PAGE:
Some foods it seems are timeless and never leave our shelves but menus have definitely changed since I was a little girl. I am a child of the 80's and I have fond memories of dinners at a Little Chef restaurant as a treat. We would try to be really good and clear our plates thinking on to what could be our reward. The Knickerbocker Glory would have caught our eye on the dessert menu. The main ingredients as I recall were basically ice cream, cherries and lashings of squirty cream and ice cream sauce. I think Little Chef could relive their former success if they embraced their retro routes.

At home desserts were usually homemade. The choices in the supermarkets were much more limited than they are today and much more expensive. We usually brought ice cream in a cardboard box or choc ices. The picture on the right is of a big favorite, raspberry ripple mouses. Although, we didn't have a Tesco near us at the time so it would have been a different brand but it looked just the same and they are actually still around the same price. Raspberry ripple was usually one of the limited choices of ice cream flavours available at the time, not that I'm complaining, it was yum. I also remember Blamange or mouse, we would often have the powder that you would just mix with milk and pop in the fridge.

After we had been swimming at Lux Park in Liskeard (which was completely different from today, none of the slides or flumes) we would then be aloud to chose a treat from the vending machine. We would always choose a Wham Bar. We could go to the village shop with 10p and be able to choose from a dip dap, polos, an animal bar, a milky bar or penny sweets. Huba Bubba bubble gum would have been within our price range but we were never aloud it. We stock some retro sweets in our shops that I remember, I'm always tucking in to the black jacks.

As I was only a child of this era I had no interest in the savoury items only the sweets but I know we never had what are now my favourite foods. Fajitas didn't seem to have made it into the UK in the 80's and the only curry we ever had was an English version containing raisins or apple.

Friday, 7 September 2012

Mini crayons are a big hit with European band Crayon

It's always interesting to know why our customers want to order the same item in bulk - popular products are ducks for duck races and pirate eye patches for Pirate dress up kits, but an order for over 200 sets of crayons was something a little more unusual.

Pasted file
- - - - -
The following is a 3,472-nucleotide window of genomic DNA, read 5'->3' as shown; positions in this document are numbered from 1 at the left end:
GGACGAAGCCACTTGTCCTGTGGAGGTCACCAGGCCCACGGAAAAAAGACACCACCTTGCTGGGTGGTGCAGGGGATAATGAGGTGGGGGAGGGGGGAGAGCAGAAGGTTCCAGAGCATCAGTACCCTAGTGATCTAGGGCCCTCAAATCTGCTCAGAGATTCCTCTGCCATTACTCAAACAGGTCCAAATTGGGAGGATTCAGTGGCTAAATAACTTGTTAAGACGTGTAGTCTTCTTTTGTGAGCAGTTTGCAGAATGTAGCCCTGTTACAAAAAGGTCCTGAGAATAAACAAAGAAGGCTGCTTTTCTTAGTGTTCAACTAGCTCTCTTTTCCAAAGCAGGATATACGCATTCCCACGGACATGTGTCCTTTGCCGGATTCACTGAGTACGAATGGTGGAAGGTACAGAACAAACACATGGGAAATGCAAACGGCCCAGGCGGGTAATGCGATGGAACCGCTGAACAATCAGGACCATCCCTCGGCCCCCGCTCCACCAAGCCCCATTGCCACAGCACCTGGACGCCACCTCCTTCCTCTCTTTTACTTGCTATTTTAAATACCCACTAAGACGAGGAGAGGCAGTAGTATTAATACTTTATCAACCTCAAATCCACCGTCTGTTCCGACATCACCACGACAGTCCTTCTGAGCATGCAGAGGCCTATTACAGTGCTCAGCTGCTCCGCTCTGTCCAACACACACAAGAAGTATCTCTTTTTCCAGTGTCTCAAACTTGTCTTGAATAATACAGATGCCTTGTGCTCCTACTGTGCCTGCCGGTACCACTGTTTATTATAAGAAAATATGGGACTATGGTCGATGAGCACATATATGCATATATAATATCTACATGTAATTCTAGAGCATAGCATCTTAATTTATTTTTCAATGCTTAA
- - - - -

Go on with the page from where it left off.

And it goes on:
We took the order from Dutch singer Naomi Zeilemaker who is a band memeber of Crayon.  She wanted our Mini Crayon Sets so they could be included with the bands new CD.  We packed up the crayons and sent them over to Naomi all the way in Switzerland just in time for their European Tour. 

So many people download their music now illegally and I think this is a great idea for musicians to encourage people to buy their CDs.  Crayon have kindly sent us some pictures of the crayons with their new CD. 

You can find out more about the band and listen to some of their music at www.crayonmusic.com and www.facebook.com/crayonband

Sunday, 2 September 2012

Best Toys for a 5 Year Old Boy.....

This year Blake is turning 5 and the only thing has asked for for his Birthday is a photo album to put all his pictures of flowers and bugs into. He is a big computer game addict so no doubt he will be getting some new games but here is my list of other things he'll love. Some things to get him away from the computer:

1. Bigtrak - A programmable vehicle that will bring his computer skills it the real world normally £29.99 but currently reduced.

2. Slime Kit - There is something about boys and disgusting things and this is pretty disgusting with various body parts and slime. £4.99

3. Ugly Doll Rocket Carousel - This tin toy is a pretty special gift. Pull the lever back and watch as the carousel spins around. £19.99

4. Make Your Own Racing Car - Make and paint a wooden racing car craft kit. There are also other make and paint kits that would be good for a boy of this age including a rocket and a treasure box. It really depends on what the boy is into. £7.99


5. Buzz Wire Game - A great game for all the family on Christmas day. Take it in turns to try and make it all the way around the lightening bolt without touching it. £7.99